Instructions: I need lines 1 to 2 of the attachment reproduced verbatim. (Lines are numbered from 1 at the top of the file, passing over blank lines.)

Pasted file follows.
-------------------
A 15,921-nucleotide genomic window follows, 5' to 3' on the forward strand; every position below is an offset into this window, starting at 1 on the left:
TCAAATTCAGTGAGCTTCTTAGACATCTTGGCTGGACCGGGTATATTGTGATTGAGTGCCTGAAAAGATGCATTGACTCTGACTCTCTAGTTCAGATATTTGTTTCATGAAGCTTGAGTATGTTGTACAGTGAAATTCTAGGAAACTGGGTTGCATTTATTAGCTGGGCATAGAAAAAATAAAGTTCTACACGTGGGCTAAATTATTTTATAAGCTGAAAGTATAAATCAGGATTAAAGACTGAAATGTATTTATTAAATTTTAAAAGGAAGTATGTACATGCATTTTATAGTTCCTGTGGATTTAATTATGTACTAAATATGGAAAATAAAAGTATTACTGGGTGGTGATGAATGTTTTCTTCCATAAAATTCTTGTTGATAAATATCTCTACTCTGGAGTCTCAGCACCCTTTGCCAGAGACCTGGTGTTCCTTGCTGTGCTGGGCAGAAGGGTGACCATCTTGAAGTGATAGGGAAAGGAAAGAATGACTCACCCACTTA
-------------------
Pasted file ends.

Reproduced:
A 15,921-nucleotide genomic window follows, 5' to 3' on the forward strand; every position below is an offset into this window, starting at 1 on the left:
TCAAATTCAGTGAGCTTCTTAGACATCTTGGCTGGACCGGGTATATTGTGATTGAGTGCCTGAAAAGATGCATTGACTCTGACTCTCTAGTTCAGATATTTGTTTCATGAAGCTTGAGTATGTTGTACAGTGAAATTCTAGGAAACTGGGTTGCATTTATTAGCTGGGCATAGAAAAAATAAAGTTCTACACGTGGGCTAAATTATTTTATAAGCTGAAAGTATAAATCAGGATTAAAGACTGAAATGTATTTATTAAATTTTAAAAGGAAGTATGTACATGCATTTTATAGTTCCTGTGGATTTAATTATGTACTAAATATGGAAAATAAAAGTATTACTGGGTGGTGATGAATGTTTTCTTCCATAAAATTCTTGTTGATAAATATCTCTACTCTGGAGTCTCAGCACCCTTTGCCAGAGACCTGGTGTTCCTTGCTGTGCTGGGCAGAAGGGTGACCATCTTGAAGTGATAGGGAAAGGAAAGAATGACTCACCCACTTA